Queerskins: a love story Featured in SIGGRAPH (Special Interest Group on Computer GRAPHics and Interactive Techniques) Blog–why we are NOT trying to make VR that is fun for the whole family…

Queerskins_1 (3)SIGGRAPH: Angela Watercutter recently wrote in WIRED that “programmers are looking to make interactive experiences fun for the whole family,” in a story on VR at film festivals. In developing future VR chapters for Queerskins: A Love Story” is this something you are taking into account?

Cyril Tsiboulski: We are driven to tell emotional, complex stories that explore the potential of new technologies. We think that good art should make people uncomfortable because that is one way we can test our boundaries to understand what we really care about. In “Queerskins: A Love Story,”we create a world which offers visitors the opportunity to connect with an urgent social message in a non-didactic, emotionally powerful way. Through story and technology, the experience puts visitors in the position of living through the intimate, interior worlds of others. It is our hope that this will lead to an emotional engagement with the characters and themes, and, ultimately, an empathy for the characters’ personal experiences and, by extension, for “real” persons who grapple with love, illness, and loss. Is it “fun for the whole family?” That’s a decision and choice best left to the visitor, not the artist.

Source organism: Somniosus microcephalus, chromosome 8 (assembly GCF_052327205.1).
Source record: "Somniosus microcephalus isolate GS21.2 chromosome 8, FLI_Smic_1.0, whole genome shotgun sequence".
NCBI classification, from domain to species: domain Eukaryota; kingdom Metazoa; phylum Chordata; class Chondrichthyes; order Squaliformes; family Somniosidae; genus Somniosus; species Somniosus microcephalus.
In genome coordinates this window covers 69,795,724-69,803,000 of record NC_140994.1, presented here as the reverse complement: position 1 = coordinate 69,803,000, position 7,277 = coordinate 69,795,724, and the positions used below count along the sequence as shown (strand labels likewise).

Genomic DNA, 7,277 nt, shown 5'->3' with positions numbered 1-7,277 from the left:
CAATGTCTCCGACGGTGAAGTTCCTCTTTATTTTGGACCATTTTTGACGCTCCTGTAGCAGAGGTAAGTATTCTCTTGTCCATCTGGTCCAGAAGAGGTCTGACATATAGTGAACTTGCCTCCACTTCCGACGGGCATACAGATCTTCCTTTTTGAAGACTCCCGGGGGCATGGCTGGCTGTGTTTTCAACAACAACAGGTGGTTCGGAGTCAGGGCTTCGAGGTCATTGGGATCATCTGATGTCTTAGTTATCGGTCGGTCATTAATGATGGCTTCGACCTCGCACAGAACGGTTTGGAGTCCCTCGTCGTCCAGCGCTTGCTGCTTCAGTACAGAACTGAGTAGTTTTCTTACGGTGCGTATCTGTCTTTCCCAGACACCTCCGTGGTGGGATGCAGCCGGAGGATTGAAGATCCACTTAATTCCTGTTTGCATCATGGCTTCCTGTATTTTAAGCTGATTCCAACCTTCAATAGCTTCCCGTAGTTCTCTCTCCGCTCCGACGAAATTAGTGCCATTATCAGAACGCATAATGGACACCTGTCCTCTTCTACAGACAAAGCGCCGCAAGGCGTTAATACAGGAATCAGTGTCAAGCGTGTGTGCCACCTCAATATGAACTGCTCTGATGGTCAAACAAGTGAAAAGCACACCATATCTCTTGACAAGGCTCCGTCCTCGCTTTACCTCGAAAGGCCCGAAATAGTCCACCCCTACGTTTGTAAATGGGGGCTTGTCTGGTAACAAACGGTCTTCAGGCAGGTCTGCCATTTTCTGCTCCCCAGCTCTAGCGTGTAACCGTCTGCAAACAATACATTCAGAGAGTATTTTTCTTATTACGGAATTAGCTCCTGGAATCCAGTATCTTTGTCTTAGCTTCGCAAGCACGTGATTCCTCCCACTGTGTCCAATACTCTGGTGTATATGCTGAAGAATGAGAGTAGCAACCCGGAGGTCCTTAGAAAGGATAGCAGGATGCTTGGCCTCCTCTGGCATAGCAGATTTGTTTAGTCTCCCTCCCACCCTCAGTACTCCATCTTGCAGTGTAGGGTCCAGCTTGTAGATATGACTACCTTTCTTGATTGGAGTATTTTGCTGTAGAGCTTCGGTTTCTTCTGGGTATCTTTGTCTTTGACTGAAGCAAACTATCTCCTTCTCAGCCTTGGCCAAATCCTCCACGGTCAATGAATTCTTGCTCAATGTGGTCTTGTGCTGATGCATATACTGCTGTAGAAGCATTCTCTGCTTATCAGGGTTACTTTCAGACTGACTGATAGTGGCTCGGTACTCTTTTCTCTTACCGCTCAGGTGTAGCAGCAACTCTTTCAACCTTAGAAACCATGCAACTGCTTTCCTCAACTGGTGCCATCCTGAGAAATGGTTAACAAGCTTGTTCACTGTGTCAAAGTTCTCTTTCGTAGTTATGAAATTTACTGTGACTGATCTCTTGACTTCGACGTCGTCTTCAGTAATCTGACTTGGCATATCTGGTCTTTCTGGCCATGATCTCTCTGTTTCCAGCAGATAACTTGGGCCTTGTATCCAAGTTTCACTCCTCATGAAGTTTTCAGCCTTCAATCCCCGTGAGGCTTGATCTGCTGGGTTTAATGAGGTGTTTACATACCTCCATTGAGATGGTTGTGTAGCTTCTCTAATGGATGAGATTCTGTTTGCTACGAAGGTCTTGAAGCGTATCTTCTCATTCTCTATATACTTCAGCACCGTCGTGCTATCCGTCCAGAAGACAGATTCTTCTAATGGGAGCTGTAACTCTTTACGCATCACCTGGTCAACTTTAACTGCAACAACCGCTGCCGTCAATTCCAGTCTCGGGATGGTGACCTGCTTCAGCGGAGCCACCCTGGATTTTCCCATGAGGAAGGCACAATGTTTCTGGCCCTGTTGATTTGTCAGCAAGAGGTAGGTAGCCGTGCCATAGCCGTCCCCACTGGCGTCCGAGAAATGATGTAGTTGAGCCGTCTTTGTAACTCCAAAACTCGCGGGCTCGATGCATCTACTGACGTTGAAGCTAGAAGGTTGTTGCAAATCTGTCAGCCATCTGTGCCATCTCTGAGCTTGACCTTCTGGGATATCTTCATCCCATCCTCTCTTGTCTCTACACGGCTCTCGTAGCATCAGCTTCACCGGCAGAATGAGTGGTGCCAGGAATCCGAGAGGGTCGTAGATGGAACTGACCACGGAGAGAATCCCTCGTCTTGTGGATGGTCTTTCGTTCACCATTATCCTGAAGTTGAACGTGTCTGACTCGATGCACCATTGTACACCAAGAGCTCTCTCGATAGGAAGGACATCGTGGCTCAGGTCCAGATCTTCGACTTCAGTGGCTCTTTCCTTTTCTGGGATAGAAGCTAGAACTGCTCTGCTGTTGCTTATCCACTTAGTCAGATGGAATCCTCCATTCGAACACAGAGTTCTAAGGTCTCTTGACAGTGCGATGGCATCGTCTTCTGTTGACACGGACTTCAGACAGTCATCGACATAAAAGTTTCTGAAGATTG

read more here

Full Frontal on Canal: Queerskins : a love story Immersive Installation for PRIDE Month

Stop by and say hi, see the closet no one wants to leave, and take fabulous Polaroid selfies with installation objects.

Queerskins: a love story (www.queerskins.com), the Peabody Futures of Media Award winning VR drama, created by Illya Szilak and Cyril Tsiboulski, will be shown in a site specific installation at 325 Canal Street in New York City, June 26th – June 30th, 2019, in celebration of Pride Month.